Sermon, Last Day in Liturgical Calendar Year Before Advent

The “Blessing Track” comes to us all the way from Torrelodones, Madrid, Spain, and it is the Rock & Choir Experience’s version of “By the Rivers of Babylon,” https://youtu.be/thIWc0VQrcM  — Enjoy!

“Singing in a strange land”

The days are getting shorter, the leaves have mostly fallen off, and there is a chill in the air.  Toilet paper is gone from the shelves, and those who can are topping their shopping carts, more out of fear than of need.  Others are looking at the bills piling up with no end in sight, and the possibilities of getting a new job are growing scarce by the hour.

The Covid-19 pandemic relentlessly increases its toll in human lives and our “regular” flu season is beginning to make its own mark.  Now, to top it off as it were, as we approach the end of the year, our Bible readings are about final accountability and the end of times!

And then, of course, next Thursday is Thanksgiving Day.  How can we sing in a strange land, where one year ago seems an eternity ago?  Is there any hope at all?  How can we sing in a strange land?

“Come, let us sing to the Lord; let us shout for joy to the Rock of our salvation.  Let us come before his presence with thanksgiving and raise a loud shout to him with psalms,” are the traditional words of the Venite (Psalm 95:1-2).  Yet how can we sing in the midst of this uncharted season that we are going through?

Those were the same words that the exiled Israelites in Babylon were asking themselves, (Psalm 137).  Uprooted away from all that was familiar, absent from the center of their life, the Temple, and living as strangers in a strange land – How could they sing?

The feelings expressed in those words are so true, and in many ways, they find a chord in our hearts.  How can we sing?

What sustained the people of Israel and what can sustain us as we journey through this strange land of Covid-19 is hope.  Hope, not wishful thinking.  Hope, not optimism.  Sheer hope rooted not in what we can do by ourselves, but in what God has already done for ourselves.

Both our Old Testament lesson and the Gospel are an affirmation of such hope.  In Ezekiel we are told that “The Good Shepherd of the Sheep” tell us that He is the one who goes out of his way to gather, to feed, to protect, to heal and to strengthen the sheep.  Not that He “may,” or that He “would try,” or that He “will pray” for something to happen.  God always means what He says and says what He means.

In Matthew’s scene of the Gathering of the Nations, we read that the “Son of Man will sit upon his glorious throne, and all the nations will be gathered, and He will say…” (Matthew 25:31-46).  It is not He “may” or He “would try.”  The Creator God with through the power of His word caused the universe to come into being, is speaking words of action.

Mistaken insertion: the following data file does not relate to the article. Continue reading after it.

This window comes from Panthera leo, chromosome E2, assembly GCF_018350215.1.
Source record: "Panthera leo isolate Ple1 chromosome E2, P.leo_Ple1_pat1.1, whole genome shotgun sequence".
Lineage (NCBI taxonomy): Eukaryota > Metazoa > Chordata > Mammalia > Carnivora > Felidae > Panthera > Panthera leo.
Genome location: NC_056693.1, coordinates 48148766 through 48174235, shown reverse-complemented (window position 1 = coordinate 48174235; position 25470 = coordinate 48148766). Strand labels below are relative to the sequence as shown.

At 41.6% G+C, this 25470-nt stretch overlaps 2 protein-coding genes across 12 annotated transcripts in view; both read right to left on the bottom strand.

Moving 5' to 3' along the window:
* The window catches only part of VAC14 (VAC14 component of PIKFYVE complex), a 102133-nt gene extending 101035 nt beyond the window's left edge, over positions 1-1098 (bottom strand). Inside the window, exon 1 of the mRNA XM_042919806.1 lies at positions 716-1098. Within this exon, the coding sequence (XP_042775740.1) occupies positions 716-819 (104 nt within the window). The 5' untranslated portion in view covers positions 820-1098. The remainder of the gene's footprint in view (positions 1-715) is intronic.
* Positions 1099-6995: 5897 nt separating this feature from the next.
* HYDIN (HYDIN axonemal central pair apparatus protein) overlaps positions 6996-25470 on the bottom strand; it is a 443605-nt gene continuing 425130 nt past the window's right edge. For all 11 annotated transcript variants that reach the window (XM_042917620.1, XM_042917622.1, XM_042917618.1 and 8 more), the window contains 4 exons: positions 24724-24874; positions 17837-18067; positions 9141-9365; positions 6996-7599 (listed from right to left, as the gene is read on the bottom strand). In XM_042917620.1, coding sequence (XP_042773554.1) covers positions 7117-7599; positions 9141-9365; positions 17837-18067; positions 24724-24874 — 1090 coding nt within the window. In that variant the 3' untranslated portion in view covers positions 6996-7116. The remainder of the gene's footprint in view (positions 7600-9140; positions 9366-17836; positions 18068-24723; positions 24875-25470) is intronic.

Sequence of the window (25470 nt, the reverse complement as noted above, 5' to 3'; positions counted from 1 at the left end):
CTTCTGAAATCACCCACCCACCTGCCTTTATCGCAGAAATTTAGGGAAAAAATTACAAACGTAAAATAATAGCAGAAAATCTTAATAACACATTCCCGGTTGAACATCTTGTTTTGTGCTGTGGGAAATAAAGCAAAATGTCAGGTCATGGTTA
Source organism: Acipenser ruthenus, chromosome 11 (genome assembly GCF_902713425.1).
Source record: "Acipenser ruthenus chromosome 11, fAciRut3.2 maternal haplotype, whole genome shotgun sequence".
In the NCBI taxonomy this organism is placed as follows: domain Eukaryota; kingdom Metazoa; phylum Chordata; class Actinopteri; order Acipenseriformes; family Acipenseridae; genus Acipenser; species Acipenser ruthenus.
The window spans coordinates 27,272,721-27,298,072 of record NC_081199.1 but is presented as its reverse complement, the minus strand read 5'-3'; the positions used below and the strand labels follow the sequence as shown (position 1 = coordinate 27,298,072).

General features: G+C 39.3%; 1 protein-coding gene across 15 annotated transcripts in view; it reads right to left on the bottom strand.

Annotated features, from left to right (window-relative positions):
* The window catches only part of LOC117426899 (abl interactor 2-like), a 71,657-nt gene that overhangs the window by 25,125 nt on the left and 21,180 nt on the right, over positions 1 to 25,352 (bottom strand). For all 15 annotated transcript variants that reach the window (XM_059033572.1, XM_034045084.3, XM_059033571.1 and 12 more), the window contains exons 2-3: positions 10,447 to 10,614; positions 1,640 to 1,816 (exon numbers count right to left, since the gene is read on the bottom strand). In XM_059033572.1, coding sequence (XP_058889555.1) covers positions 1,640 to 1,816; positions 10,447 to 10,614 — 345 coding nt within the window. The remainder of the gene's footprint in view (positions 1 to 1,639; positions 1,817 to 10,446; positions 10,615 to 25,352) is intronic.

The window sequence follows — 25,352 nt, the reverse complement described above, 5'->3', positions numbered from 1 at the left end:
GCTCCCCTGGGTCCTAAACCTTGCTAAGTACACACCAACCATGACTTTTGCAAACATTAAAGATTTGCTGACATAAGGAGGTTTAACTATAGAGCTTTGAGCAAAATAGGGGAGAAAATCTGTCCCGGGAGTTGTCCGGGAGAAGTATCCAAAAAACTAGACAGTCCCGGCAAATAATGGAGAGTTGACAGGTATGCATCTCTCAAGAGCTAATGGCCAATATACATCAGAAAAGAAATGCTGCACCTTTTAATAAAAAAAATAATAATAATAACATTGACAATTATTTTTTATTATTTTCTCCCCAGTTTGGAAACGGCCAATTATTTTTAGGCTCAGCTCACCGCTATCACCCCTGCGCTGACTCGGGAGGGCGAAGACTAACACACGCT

St Paul, writing to his fellow Christians in Ephesus commends them for their love and their faith, praying that they may spiritual insight so that their hearts may grasp the “confident hope he has given to those He called—His holy people who are his rich and glorious inheritance,” (Ephesians 1:17-18).

As children of the Most High God, brothers and sisters in the hope of redemption, hope can and will sustain our journey through the dark valley.  For the hope that will inspire us to sing in this strange land of ours is a hope tightly bound to the Risen Christ.  A Risen Savior that will do his work in us and through us as readily as we open our hearts to the possibilities of hope.

The artist and pastor Jan Richardson writes that, “Hope is not always comforting or comfortable.  Hope asks us to open ourselves to what we do not know, to pray for illumination in this life, to imagine what is beyond our imagining, to bear what seems unbearable.  It calls us to keep breathing when beloved lives have left us, to turn toward one another when we might prefer to turn away.  Hope draws our eyes and hearts toward a more whole future but propels us also into the present, where Christ waits for us to work with him toward a more whole world now.”[1]

Hope will inspire you to sing by the rivers of your own “babylons” not in sadness, but in hopeful joy.  Hope will inspire you to enter the gates of your inner sanctuary with thanksgiving knowing that the Lord is good, His mercy everlasting and His faithfulness endures from age to age, (Psalm 100).

Would you sing along with me?

All my hope is firmly grounded
in the great and living Lord;
who, whenever I most need him,
never fails to keep his word.
God I must
wholly trust,
God the ever good and just..
            (Tune: “Michael”, by Joachim Neander, 1650-1680; Tr. by Fred Pratt Green, 1903-2000)

[1] http://paintedprayerbook.com/2014/11/19/so-that-you-may-know-the-hope/

Fr. Gustavo,
The Rev. T. G. Mansella, Vicar
St. David’s Church
PO Box 125
11291 West River Road
Aylett, VA 23009-0125
+1 804 496 1002
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